Across Cultures

See everything, hear everything

Watch 60 films, 170 excerpts and over 80 archival artefacts selected by NFB specialists as part of this unique project.

From Harling Point

 

Help

 

Internet connection

Each film on this site is available for viewing at low speed or high speed.

  • Low speed: recommended if your Internet connection uses a dial-up modem (56 kbps or slower). Low-speed viewing results in lower quality image and sound.
  • High speed: recommended if you have high-speed Internet (DSL, cable modem) or are connected to an institutional network. Viewing in high-speed mode may cause occasional jerky images and sound interruptions if the speed of your connection is not fast enough.

If you're not sure which speed to use for viewing the films, try high speed first. If the results are not satisfactory, switch to low speed.

 

Format

Films can be available for viewing in either Macromedia Flash or QuickTime. Image and sound quality are similar for all these formats.

  • Flash: lets you view the film directly in the Web page without launching an external application. Requires the Flash plug-in (download for free at Macromedia Flash Player).
  • QuickTime (alternative format): requires QuickTime, version 7 or more recent (download for free at QuickTime).
 

Closed captions (CC)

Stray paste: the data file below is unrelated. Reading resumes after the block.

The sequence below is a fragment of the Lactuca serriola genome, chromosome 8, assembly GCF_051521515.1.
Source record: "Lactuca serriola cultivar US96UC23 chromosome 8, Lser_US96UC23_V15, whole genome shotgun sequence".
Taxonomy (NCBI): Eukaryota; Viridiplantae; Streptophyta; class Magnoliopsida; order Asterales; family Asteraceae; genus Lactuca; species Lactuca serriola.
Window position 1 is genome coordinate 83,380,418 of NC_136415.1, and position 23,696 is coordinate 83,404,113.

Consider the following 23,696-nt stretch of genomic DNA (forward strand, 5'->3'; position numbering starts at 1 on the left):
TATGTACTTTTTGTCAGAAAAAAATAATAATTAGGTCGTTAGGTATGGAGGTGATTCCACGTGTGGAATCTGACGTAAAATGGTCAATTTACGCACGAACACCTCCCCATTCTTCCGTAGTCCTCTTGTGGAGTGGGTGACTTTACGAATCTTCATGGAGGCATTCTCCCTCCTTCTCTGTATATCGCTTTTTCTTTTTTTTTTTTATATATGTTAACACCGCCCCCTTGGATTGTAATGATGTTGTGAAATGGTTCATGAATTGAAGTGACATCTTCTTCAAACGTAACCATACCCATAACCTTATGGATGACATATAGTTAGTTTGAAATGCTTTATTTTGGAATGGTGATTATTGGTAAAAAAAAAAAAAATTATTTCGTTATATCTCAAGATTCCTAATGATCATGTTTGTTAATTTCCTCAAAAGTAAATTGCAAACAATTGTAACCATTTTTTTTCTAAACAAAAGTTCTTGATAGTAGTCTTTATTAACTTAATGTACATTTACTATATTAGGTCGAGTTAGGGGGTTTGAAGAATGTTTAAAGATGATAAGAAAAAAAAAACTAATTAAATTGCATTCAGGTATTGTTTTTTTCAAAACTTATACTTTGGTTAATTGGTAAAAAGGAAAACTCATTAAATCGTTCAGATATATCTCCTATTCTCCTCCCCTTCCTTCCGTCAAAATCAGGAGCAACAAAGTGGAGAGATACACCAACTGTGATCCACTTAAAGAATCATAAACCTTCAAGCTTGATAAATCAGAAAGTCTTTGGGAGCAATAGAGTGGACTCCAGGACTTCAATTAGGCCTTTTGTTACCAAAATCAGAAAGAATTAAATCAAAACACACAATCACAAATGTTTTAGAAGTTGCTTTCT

Translation of the audio portion of a film into subtitles, for example, dialogue, narration, sound effects, etc. These captions let hearing-impaired viewers read what they cannot hear. Closed captions are available for a few films. To access them, you must select QuickTime (under Format) and With closed captions (under Accessibility).

 

Described video (DV)

A narrated description of a film's key visual elements to enable the vision-impaired to form a mental picture of what is happening on screen. Described video is available for a few films. To access them, you must select QuickTime (under Format) and With described video (under Accessibility).

  Description     The film  
Traditional Chinese belief says that the soul of a person who dies in a foreign place wanders lost until their bones are returned home. For Chinese pioneers who died in Canada, Victoria's Chinese Cemetery at Harling Point was a temporary resting place until their bones could be returned home.

In this beautifully expressive film, director Ling Chiu traces the rich history of the Vancouver Island cemetery, from controversy and neglect, to its revival as a National Historic Site. Archival materials are delicately woven with interviews with two women from different generations. While the cemetery's story reflects how early migrants saw China as home, the vibrant voices of Edna Chow and Charlayne Thornton-Joe chart the emergence of a contemporary Chinese Canadian identity.

From the experiences of Chinese pioneers in an unwelcoming land to the efforts of subsequent generations to establish roots in Canada, From Harling Point is an eloquent exploration of tradition, belonging and the notion of home. Told by those closest to it, the story of Harling Point is a metaphor for Canada, a country still working on making a home for all who live within its borders.